The federal tax credit for electric vehicles is about to change in one particular way that will make it far more attractive to buyers. Starting January 1, the rebate — up to $7,500 for qualifying new EVs and up to $4,000 for qualifying used EVs — will be available when you buy the car, as opposed to something you have to claim when filing your taxes.
Even better, more than 7,000 car dealers have already signed up to make sure they are able to offer that point-of-sale rebate — accounting for nearly half of all new car dealerships in the country.
But there’s a catch: There may not be many cars that qualify for the full $7,500 credit come the new year, thanks to new restrictions going into effect regarding the components that make up these zero-emission vehicles.
That’s a result of the way these credits were reimagined as part of President Biden’s Inflation Reduction Act. The process involved a lot of haggling, especially with U.S. Senator Joe Manchin, over the ultimate purpose of the credits. Should they be a lubricant for sales of zero-emission vehicles that help combat climate change, or a tool to incentivize building up the electric vehicle supply chain to North America?
The answer wound up somewhere in the murky middle, as it often does. The credit was effectively split in two. Vehicles qualify for a $3,500 credit if the automakers follow certain guidelines on where they source battery materials, and another $3,500 provided they stick to similar rules for battery components. (Above that, vehicles have to be manufactured in North America to qualify for anything.) Starting in 2024, those sourcing requirements become more stringent.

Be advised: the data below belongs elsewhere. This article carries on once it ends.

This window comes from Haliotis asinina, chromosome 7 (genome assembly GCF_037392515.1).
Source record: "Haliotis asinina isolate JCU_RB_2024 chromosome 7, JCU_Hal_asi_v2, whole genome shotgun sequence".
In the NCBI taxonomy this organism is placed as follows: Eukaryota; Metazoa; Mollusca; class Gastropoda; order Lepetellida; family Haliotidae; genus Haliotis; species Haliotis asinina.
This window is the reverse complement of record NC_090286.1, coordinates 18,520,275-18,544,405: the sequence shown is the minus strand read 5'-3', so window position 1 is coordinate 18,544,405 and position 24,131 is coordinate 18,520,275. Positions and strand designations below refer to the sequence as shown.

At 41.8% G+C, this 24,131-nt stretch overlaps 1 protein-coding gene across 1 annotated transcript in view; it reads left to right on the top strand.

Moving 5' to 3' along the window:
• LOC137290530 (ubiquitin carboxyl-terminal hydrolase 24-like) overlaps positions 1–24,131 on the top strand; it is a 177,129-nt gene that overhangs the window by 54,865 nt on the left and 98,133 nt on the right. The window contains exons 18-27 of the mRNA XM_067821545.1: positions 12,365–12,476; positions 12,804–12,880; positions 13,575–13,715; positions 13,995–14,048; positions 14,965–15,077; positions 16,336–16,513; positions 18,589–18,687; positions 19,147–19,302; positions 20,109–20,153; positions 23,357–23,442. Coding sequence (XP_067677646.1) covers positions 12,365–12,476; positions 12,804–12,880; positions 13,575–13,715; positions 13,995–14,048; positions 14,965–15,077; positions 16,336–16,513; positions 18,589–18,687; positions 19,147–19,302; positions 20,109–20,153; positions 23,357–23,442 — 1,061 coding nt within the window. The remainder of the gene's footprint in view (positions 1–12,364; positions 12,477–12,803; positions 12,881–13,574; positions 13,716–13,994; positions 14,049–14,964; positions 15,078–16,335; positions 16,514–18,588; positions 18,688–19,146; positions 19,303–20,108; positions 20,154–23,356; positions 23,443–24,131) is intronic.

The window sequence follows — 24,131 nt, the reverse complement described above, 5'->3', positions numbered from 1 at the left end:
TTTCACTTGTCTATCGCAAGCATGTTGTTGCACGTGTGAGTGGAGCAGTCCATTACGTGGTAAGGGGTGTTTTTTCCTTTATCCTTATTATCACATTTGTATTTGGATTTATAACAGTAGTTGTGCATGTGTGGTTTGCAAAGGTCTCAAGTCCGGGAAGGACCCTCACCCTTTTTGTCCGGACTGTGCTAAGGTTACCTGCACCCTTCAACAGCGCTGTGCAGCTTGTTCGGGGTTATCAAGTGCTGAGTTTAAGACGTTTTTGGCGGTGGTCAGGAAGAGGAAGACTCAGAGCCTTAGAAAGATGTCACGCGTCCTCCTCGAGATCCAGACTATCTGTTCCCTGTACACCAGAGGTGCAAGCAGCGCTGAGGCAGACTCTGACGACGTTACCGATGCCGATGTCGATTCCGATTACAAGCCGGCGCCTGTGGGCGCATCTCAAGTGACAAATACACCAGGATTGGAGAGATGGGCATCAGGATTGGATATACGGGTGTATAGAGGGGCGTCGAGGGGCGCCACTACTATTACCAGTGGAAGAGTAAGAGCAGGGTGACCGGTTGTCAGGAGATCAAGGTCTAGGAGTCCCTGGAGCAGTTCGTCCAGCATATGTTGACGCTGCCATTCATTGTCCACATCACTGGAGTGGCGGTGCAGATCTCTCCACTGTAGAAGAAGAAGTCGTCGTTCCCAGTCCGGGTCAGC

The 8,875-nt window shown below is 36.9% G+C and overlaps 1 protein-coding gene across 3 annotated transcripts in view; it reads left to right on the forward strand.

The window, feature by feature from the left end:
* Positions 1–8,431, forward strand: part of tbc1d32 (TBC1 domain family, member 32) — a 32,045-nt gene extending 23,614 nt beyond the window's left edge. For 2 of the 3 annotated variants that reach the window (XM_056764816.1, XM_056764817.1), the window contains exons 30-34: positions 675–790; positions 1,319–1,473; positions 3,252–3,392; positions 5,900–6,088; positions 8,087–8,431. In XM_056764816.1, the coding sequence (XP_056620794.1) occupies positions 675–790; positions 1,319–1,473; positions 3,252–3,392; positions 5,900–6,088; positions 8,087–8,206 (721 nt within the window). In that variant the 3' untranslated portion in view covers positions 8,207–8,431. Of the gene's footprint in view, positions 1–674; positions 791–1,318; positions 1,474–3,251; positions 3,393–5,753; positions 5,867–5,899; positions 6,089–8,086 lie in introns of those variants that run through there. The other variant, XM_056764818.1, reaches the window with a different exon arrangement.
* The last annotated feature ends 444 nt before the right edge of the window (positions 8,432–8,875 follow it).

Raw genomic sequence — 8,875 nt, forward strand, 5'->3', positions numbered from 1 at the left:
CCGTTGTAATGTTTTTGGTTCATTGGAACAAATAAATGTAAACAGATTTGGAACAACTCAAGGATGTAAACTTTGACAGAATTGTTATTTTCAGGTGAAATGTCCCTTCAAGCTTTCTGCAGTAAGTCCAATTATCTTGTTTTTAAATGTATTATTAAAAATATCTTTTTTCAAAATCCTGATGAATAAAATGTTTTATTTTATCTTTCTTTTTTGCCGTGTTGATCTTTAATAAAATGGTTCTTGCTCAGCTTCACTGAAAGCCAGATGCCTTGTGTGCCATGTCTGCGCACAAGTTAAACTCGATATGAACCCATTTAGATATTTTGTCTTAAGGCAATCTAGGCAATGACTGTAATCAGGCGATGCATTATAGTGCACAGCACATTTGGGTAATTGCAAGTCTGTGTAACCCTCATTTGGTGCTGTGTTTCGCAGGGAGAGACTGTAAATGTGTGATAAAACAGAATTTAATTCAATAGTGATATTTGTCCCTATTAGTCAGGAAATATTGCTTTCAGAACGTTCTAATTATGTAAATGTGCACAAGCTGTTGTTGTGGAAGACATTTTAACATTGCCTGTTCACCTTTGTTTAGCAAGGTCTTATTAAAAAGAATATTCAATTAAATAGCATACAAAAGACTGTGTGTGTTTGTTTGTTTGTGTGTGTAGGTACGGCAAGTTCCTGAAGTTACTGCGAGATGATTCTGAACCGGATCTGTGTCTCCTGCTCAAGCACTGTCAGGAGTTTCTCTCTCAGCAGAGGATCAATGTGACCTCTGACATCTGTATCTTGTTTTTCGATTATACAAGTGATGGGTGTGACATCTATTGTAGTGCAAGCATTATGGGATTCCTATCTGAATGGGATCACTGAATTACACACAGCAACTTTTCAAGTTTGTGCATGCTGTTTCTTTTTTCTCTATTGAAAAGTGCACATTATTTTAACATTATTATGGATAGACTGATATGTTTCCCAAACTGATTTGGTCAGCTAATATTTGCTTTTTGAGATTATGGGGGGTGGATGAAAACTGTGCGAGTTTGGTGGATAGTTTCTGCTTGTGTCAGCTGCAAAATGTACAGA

As a result, General Motors said this week only its Chevy Bolt will qualify for the full tax credit starting January 1. The more expensive Cadillac Lyriq and the brand new Chevy Blazer will not. GM, the country’s largest automaker, said it has to speed up plans to replace two minor components in order to get the Blazer and the Lyriq to comply with the new restrictions.
Ford, meanwhile, said only its F-150 Lightning will qualify for the full $7,500 credit. The Lincoln Corsair Grand Touring SUV will be eligible for half of the credit, while the Mustang Mach-E, Lincoln Aviator Grand Touring plug-in hybrid and E-Transit van won’t.
Even Tesla, a company that is notably proficient at identifying and qualifying for clean energy credits and subsidies, initially said its Long Range and RWD Model 3 variants would lose half the credit, and then days later shared that, actually, those will lose the full credit. Tesla has also signaled that the Model Y might similarly be ineligible.
As we approach the new year, more automakers will likely share which of their electric vehicles do — or more likely don’t — qualify for the credit, and ultimately the Treasury Department will compile a list on its website.
All this uncertainty speaks to the level of complexity involved in building an electric vehicle in a world where the supply chain still largely lives in and around China. But it also emphasizes the somewhat messy motivation of the guidelines.